Daily Walrus - Helping People Help Animals

Go Green

January 30, 2008
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Thanks in part to An Inconvenient Truth by Al Gore, Americans are ready to go green.  Americans are using fluorescent light bulbs, recycling more, buying organic produce, and using reusable grocery bags.  There is a large and expanding network of people who care about the environment.  Unfortunately, a lot of environmentalists have not yet grasped the impact that eating meat makes on the environment.

Check out this article, Rethinking the Meat-Guzzler, by Mark Bittman from January 27th’s New York Times.  It explains the negative consequences of meat eating on the environment.  Vegetarians have often cited the fact that two to five times the amount of grain is necessary to feed livestock to produce the same number of calories in meat as in direct grain consumption (something to consider when millions of people are hungry).  Bittman also brings to light other positives of a vegetarian diet, including the fact that if Americans cut their meat consumption by just 20%, it would be like everyone trading their cars for a fuel-efficient Prius.  An even more astounding fact is that 30% of the world’s non-ice land is utilized in some way for livestock production.

The connection between modern methods of meat production and environmental destruction is simply too large to ignore.  Can you be a meat-eating environmentalist?  We aren’t convinced you can.  Read the article, consider the information, and make the switch – for you, the environment, and the animals. 

Also, please pass it on to your friends and family.  Even those who may be resistant to vegetarianism/veganism can find inspiration in the author’s call for any reduction in meat consumption.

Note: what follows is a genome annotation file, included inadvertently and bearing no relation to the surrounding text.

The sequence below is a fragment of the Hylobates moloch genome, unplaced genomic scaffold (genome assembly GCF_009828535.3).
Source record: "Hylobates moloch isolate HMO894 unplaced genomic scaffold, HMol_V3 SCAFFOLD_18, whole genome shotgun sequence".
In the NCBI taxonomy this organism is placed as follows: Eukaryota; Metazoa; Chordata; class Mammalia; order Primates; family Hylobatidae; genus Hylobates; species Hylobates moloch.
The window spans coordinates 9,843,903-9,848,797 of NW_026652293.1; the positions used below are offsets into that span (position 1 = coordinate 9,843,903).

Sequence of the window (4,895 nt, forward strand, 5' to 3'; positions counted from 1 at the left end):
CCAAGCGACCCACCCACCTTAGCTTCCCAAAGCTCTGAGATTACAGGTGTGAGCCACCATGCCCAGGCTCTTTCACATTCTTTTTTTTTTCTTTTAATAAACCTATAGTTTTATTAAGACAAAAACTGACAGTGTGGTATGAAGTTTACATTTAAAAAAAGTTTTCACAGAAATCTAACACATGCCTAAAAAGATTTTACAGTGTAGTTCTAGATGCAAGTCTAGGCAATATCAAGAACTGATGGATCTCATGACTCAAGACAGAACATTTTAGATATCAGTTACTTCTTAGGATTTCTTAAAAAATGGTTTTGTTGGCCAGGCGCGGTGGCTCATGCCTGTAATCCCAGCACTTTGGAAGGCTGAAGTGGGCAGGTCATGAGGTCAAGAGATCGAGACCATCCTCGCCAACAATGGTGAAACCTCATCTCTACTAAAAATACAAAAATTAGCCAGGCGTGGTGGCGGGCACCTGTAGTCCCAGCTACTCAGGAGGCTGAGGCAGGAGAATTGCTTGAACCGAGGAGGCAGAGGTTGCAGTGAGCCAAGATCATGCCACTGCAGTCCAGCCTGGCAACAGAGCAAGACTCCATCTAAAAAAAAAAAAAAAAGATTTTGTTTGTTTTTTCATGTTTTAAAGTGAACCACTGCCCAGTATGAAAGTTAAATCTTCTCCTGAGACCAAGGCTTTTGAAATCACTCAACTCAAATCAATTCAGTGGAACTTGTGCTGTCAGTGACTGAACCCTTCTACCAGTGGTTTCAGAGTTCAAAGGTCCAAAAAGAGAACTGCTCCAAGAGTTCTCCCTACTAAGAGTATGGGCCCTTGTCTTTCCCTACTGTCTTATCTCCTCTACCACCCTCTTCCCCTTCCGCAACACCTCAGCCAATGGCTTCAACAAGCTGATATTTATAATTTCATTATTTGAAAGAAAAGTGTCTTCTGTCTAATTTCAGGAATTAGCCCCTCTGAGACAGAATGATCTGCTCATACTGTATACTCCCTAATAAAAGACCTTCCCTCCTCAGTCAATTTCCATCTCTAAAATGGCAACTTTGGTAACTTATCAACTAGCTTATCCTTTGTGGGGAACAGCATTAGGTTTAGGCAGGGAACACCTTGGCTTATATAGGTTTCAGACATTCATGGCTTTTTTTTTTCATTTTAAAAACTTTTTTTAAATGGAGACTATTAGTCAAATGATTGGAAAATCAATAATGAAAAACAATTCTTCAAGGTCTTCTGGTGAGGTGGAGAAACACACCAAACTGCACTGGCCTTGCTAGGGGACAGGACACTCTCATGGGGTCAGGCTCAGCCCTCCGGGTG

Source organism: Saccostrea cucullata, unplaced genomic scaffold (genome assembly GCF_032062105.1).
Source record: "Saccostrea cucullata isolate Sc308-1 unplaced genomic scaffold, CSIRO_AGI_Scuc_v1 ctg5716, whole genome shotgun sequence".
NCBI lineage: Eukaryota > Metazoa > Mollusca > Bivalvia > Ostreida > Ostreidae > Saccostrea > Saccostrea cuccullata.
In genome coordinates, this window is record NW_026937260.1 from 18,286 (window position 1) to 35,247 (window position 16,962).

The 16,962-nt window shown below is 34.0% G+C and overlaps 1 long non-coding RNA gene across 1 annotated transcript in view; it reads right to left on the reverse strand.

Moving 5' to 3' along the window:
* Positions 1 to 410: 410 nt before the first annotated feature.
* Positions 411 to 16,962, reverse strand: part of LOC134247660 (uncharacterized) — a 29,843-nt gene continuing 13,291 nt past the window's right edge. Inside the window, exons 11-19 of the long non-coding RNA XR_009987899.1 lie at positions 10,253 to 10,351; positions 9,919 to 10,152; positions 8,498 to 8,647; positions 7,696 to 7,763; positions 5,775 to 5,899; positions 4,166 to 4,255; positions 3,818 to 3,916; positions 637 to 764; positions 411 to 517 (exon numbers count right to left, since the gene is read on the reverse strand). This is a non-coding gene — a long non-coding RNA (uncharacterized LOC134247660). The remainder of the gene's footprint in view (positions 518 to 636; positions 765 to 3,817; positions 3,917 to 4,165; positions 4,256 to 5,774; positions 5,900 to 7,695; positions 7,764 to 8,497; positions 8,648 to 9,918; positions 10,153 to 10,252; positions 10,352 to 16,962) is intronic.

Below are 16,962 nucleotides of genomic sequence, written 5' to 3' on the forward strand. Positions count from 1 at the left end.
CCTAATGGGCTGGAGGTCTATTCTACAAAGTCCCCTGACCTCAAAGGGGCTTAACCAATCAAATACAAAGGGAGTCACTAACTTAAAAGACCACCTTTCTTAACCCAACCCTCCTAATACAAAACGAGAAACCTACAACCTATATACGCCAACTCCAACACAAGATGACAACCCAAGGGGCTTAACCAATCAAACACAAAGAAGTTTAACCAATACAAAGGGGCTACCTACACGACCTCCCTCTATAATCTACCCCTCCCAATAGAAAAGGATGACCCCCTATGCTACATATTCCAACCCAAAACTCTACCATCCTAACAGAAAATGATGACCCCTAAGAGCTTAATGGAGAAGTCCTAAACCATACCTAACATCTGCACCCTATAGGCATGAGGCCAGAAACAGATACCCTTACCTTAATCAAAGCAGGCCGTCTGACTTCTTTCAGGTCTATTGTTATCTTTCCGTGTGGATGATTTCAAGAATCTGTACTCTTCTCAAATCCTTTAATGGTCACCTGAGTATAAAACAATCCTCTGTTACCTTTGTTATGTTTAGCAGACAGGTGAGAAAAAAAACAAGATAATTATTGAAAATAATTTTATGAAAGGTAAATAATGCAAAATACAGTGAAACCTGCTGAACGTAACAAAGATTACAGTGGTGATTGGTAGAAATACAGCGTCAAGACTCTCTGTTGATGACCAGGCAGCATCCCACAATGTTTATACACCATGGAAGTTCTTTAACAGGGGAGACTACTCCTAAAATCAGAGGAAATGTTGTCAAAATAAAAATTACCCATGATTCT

[And if you want to go super in-depth into the topic, look at the PDF file of the UN report, Livestock’s Long Shadow, referenced in the NYT article.]

*Special thanks to Nicole for posting the article on her blog.  Check it out for more information about veganism and environmentalism mixed in with her daily adjustments to life in Japan.*

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Don’t Keep the Change

January 29, 2008
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Ryan and I once had a change collecting contest.  We wanted to see if we could find, on average, one penny per day ($3.65 for the year).  We would often be found walking with our heads down watching the ground (which is not a bad idea anyway if you want to avoid stepping in dog poop).  I found a $20 bill early into our year, making my victory very easy.  I guess I should mention, though, that Ryan says it wasn’t a competition (something the loser of a contest would say).  But in the end we did both find well over the $3.65 – I just did it sooner.